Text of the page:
LOS ANGELES (Reuters) - A pipeline ruptured along the scenic California coastline on Tuesday, spilling some 21,000 gallons (79,000 liters) of oil into the ocean and on beaches before it could be secured, a U.S. Coast Guard spokeswoman said.
The pipeline, which runs parallel to Highway 101 near Santa Barbara, left a slick extending about four miles (6.4 km) along Refugio State Beach, extending about 50 yards (46 meters) into the water, Petty Officer Andrea Anderson of the Coast Guard said.
Anderson said the company responsible for the 24-inch (61- cm) pipeline was identified as Plains All American Pipeline, which had brought in a company to begin cleaning up the spill. Refugio State Beach was closed.
The cause of the rupture had not been determined, Anderson said.
Richard Abrams, emergency manager for Santa Barbara County, said the Coast Guard, Department of Fish and Wildlife and Santa Barbara County were assisting on the clean-up.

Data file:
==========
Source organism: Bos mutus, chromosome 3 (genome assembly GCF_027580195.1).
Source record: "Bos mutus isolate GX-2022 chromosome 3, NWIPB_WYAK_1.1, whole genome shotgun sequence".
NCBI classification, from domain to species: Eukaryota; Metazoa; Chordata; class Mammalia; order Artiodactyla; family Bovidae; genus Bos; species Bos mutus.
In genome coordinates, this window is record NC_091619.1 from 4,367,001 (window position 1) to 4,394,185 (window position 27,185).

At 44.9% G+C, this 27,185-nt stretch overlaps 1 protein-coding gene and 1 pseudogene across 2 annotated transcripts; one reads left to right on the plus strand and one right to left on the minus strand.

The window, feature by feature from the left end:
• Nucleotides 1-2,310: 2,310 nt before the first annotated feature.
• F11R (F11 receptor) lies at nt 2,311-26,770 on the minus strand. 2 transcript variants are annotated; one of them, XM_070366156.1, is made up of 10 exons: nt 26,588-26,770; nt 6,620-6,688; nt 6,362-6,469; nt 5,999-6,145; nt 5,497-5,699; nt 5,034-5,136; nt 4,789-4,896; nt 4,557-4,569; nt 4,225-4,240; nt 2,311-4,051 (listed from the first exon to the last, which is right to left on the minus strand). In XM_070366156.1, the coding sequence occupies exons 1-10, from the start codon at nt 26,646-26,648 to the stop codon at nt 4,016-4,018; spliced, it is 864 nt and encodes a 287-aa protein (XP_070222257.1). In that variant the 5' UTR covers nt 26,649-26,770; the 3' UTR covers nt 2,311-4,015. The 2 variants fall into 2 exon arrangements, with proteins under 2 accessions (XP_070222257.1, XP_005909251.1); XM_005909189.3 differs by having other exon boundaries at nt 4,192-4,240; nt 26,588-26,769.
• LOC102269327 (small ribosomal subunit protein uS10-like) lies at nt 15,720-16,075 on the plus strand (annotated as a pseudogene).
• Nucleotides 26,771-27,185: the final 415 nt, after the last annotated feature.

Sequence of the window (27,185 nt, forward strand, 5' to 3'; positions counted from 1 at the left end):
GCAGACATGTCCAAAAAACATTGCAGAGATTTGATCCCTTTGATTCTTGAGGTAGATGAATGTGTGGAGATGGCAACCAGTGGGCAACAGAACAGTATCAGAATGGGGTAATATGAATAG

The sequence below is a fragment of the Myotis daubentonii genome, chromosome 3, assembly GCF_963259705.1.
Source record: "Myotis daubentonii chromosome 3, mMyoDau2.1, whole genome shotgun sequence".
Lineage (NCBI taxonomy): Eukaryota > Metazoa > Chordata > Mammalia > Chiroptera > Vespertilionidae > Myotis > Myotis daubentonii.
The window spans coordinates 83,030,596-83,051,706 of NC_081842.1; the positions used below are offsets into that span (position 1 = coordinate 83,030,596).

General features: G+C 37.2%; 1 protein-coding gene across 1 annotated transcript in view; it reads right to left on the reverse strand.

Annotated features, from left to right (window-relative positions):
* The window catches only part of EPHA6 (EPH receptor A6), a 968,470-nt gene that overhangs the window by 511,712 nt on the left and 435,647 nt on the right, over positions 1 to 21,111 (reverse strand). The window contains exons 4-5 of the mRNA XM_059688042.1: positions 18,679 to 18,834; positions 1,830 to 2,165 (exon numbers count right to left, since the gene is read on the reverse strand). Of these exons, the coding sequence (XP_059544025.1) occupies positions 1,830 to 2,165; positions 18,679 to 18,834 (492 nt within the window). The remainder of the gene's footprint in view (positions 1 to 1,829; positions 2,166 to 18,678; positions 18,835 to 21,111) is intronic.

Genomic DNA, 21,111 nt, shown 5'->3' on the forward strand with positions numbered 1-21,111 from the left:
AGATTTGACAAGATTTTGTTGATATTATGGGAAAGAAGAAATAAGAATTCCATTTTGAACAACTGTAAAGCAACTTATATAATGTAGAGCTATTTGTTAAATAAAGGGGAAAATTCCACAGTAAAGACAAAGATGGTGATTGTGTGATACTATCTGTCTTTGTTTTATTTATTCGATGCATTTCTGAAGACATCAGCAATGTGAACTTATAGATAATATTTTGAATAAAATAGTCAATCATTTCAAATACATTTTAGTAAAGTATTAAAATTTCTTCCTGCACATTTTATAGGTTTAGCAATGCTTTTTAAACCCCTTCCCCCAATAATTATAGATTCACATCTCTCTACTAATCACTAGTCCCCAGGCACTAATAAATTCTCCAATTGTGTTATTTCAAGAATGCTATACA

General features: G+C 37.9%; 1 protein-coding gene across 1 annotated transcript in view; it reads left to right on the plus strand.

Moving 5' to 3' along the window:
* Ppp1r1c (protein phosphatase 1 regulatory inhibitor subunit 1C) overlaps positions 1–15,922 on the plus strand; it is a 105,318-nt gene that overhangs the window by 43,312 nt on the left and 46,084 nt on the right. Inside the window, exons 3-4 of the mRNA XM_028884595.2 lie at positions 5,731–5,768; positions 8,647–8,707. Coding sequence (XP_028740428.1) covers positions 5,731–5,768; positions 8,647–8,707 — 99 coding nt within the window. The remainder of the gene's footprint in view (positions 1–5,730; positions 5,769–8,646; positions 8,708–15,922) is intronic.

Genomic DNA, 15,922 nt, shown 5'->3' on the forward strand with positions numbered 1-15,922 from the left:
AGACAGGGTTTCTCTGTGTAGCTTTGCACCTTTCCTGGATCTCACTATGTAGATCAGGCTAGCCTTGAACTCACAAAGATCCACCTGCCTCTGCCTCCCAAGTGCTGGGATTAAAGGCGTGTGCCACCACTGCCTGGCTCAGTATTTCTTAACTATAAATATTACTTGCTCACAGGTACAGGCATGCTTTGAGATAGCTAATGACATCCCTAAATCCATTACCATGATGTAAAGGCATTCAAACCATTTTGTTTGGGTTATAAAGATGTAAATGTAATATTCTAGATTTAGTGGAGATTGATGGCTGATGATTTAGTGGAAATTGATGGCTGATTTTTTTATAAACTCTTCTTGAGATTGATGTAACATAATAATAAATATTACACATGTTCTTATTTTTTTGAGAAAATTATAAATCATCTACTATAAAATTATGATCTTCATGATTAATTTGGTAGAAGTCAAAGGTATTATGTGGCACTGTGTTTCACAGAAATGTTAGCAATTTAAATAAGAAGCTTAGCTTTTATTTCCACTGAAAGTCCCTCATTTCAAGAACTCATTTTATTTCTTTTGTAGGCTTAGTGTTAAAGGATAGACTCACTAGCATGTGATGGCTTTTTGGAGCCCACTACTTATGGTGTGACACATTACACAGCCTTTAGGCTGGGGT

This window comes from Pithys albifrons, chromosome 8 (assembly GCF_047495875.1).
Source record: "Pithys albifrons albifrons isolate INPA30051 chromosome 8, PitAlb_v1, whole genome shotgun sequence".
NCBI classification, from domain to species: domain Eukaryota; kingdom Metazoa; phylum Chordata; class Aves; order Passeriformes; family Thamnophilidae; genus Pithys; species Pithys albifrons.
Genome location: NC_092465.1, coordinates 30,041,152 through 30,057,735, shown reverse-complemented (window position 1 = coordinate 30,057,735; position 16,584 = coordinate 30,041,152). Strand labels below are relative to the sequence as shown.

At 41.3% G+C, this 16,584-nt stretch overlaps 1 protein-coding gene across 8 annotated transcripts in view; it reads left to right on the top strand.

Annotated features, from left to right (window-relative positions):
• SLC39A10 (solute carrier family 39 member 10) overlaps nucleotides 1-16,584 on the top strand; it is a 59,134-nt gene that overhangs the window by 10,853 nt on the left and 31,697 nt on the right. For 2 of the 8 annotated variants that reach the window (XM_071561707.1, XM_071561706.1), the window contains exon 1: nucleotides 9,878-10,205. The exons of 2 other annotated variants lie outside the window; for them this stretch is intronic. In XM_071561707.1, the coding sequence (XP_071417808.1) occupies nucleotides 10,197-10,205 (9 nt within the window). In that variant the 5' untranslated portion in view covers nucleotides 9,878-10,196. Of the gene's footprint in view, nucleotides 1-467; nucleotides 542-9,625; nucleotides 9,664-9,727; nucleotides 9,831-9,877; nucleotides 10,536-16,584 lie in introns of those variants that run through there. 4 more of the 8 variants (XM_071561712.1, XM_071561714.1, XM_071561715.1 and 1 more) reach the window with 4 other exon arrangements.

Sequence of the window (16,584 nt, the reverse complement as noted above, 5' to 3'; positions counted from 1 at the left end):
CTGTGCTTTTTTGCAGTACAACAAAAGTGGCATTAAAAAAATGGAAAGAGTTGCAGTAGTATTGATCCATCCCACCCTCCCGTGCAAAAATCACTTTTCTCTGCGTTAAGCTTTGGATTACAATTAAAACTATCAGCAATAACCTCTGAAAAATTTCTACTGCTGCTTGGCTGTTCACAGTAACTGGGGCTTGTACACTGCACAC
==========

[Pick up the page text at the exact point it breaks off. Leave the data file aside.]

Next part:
“We haven’t seen any reports of impacts on wildlife but it is in the water so it is impacting the environment,” Abrams said.
Plains said it shut down the flow of oil in the pipeline after the rupture and initiated its emergency response procedures.
“Plains deeply regrets this release has occurred and is making every effort to limit its environmental impact. Our focus remains on ensuring the safety of all involve,” the company said in a statement.
Reporting by Rory Carroll in San Francisco, Nallur Sethuraman in Bengaluru and Dan Whitcomb in Los Angeles; Editing by Lisa Shumaker, Eric Walsh and Michael Perry